Tag Archives: visit

Espanola WayMiami Beach, a baby city of only 100 years of age (which we celebrated in quite a big way earlier this year!) is home to three different historical districts! The Art Deco Architectural District, of which we have all heard and which is probably the most famous. There’s also the SoFi district — that’s South of Fifth, and lastly and for the sake of this post, most importantly: the Espanola Way historical district.

So, when Miami Beach got its start, it was at first a coconut palm plantation that also boasted a few other fruits to its lineup. Proving unsuccessful, the area quickly converted to a line of hotels and high-end homes, becoming in effect the first resort-style town in the country. People were enticed by the wonderful weather and the stunning views; not to mention the fact that it was basically virgin land – as easy to mold as possible without the influence of too many land-owner or any anti-trust busting by the government.

Much of the original structures in the city borrowed a lot from European styles, in particular the Mediterranean – thus all the red clay roofs, arched windows, wrought iron. This style, known as Mediterranean Revival, is what we see most of in the Espanola Way District.

At its conception, Espanola way, the four square blocks from 14th to 15th St, in between Washington Ave and Pennsylvania Ave, was meant to be a spot for those looking for the nightlife — artists and dancers crowded the clubs here. Al Capone even has a rich history of gambling and especially of his prostitution ring in the area.

Thrive as it did for about 15 years, the depression did not do the district any favors. It fell into a deep decline and became quite crime-ridden until our Art Deco savior Barbara Capitman protested it be protected and designated a historical sight. In the last 15 years, the area has been home to international cuisine – from Gloria Estefan’s cuban cuisine chain Havana 1957, to Mexican food, Italian, Spanish, French Moroccan.

It is definitely worth a visit if you’re in Miami! Be sure to arrive as the sun is setting and the string lights on the palms turn on!

Charles Deering Estate

VIsit the Charles Deering Estate on bike!

VIsit the Charles Deering Estate on bike! (Photo from SouthFloridaFinds.com)

Located in Palmetto Bay, Fl (in the southern edges of Miami Dade County), one will find a surprising addition to the National Register of Historic Places. That’s right! In a city that is only about 121 years old, stands the Charles Deering Estate which was built by the Richmond family which opened it as an Inn. In 1901, it was known as the southern-most hostelry in the country. One of the earliest registers of the inn included names such as Henry Flagler and James Ingrahm, both of whom went on to pave the way for future settlers in South Florida – Henry Flager especially, known as he is for having built the Gold Coast Railroad down the length of the state at the end of the 19th century.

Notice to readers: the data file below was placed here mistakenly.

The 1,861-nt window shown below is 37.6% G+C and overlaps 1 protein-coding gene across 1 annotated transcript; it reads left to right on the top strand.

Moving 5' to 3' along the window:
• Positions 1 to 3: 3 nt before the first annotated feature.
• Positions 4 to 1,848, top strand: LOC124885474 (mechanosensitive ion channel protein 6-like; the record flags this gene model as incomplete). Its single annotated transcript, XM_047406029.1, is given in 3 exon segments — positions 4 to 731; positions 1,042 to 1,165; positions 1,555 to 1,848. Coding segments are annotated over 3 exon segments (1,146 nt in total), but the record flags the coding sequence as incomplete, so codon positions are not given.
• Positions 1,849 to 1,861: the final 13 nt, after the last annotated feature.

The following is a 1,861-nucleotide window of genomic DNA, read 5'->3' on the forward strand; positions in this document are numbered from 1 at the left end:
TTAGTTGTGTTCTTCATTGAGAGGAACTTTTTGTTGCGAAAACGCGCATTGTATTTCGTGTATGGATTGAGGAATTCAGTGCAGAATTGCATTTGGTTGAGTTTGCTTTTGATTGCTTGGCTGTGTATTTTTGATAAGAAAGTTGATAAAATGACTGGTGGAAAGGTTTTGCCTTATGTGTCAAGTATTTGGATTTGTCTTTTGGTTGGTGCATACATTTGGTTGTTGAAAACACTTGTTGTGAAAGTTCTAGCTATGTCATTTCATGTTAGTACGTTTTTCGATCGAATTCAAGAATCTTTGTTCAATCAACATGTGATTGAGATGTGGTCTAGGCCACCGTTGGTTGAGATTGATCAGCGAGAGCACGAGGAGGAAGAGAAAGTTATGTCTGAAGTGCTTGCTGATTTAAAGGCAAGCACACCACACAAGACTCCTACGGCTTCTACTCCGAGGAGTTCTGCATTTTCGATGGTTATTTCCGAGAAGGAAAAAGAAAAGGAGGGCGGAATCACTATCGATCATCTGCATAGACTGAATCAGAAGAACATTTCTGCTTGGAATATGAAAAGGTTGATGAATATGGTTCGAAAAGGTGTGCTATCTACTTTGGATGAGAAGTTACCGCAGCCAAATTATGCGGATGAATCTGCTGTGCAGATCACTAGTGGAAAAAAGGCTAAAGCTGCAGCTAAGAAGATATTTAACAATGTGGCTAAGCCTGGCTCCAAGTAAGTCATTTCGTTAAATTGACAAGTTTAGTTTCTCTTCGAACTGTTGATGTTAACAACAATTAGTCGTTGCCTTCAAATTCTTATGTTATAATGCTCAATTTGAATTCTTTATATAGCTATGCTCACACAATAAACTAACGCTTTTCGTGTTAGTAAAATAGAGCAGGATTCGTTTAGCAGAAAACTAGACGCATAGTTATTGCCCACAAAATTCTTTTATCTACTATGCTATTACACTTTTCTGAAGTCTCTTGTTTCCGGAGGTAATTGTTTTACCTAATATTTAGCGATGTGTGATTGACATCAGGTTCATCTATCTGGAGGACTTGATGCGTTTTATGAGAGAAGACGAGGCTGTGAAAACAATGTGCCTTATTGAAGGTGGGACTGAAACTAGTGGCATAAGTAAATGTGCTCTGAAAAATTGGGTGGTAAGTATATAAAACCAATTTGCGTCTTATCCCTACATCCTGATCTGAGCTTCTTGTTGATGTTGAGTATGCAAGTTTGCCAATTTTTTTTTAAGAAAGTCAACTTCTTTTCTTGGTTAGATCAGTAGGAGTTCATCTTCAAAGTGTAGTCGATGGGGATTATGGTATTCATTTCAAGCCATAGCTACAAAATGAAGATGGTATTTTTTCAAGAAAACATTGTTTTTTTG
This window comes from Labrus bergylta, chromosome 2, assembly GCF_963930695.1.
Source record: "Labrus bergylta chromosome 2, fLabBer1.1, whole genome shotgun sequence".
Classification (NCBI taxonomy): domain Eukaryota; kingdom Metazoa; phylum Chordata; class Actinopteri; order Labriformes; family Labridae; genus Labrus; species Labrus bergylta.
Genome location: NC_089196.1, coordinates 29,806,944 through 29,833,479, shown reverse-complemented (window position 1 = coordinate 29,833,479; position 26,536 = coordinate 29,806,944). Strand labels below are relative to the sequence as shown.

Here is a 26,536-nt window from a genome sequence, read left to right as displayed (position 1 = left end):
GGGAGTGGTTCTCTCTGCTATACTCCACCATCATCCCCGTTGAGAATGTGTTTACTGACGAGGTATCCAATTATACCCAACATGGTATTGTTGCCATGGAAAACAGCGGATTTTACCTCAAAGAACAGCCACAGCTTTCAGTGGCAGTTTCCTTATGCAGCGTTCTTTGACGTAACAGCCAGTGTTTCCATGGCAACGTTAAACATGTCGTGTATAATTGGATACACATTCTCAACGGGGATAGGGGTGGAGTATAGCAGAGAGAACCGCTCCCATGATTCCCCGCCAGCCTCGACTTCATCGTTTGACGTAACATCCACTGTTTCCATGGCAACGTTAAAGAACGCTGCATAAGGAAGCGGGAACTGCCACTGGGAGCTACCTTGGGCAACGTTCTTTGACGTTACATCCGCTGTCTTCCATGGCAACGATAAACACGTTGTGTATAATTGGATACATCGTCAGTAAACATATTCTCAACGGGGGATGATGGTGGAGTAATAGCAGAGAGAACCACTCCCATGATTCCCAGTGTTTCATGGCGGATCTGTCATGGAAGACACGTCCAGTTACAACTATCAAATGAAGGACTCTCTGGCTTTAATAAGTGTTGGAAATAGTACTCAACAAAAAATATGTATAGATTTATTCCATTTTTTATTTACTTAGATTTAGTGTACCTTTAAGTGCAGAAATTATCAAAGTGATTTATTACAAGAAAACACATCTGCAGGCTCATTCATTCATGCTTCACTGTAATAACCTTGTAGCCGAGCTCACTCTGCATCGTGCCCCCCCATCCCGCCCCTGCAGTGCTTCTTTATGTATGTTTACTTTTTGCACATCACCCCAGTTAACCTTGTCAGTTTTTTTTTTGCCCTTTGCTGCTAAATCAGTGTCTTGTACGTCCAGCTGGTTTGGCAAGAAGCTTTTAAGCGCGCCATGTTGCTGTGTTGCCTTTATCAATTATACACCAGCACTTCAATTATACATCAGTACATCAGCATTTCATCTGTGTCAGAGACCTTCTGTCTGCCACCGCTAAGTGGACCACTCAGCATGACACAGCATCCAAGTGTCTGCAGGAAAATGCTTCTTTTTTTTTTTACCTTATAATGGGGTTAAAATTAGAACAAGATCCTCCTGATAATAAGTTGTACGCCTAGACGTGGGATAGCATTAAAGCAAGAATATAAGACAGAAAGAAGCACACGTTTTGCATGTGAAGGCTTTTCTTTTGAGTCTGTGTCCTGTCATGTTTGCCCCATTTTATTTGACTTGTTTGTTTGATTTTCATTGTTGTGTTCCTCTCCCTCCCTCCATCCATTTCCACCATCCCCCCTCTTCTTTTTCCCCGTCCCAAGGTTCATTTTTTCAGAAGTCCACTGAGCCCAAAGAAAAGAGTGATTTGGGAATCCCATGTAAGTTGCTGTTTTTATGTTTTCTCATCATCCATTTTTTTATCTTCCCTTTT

Charles Deering bought the cottage and moved into it in 1922. As per the attraction’s website, it is a 444-acre “environment, archaeological, and historic preserve” which makes up the largest virgin coastal hardwood hammock in the continental US.

The estate also includes what is perhaps the oldest burial mound in the country as well, with about 12-18 Native American burials; it’s been disturbed repeatedly in the last century or so but luckily the State of Florida acquired it and added it to the Charles Deering Estate Park.

All-in-all, a totally surprising – and refreshing – taste of history in southern Florida that most tourists would be delighted and encouraged to check out!

The Venetian Causeway: Cyclist’s Gateway to Miami

venetian-causewayMiami Beach — known for its soft sands and sunny views, a barrier island at origin is one of the most desirable destinations of South Florida. As such, one can see the need for all the bridges from the mainland ! In total there are about 5 bridges which connect mainland Miami Dade County to Miami Beach and its neighboring towns (like North Miami Beach, Bal Harbor, Surfside…).

As a cyclist there are many wants to bike by the views and our favorite causeway for this is the Venetian Causeway! A little history on the Venetian Causeway which was originally built in 1913. Back then though, it was originally called Collins Bridge — for one of the founders John Collins. Creating this bridge raised the population of Miami Beach about 400% after it’s construction. The development was unprecedented and uniquely fast considering the times.

The islands which maintain the causeway – the Venetian Islands – are composed of six islands, all but one of which were man-made just to hold the causeway!

The causeway’s bicycle path is one of the best maintained in the area and although a cyclist these days cannot travel all the way across (due to construction) it still makes for a great ride – especially at dusk and dawn!

After biking it many a time, locals will agree that the beauty in the post-card above still stands true today.

Source for postcard: https://belleisleblog.wordpress.com/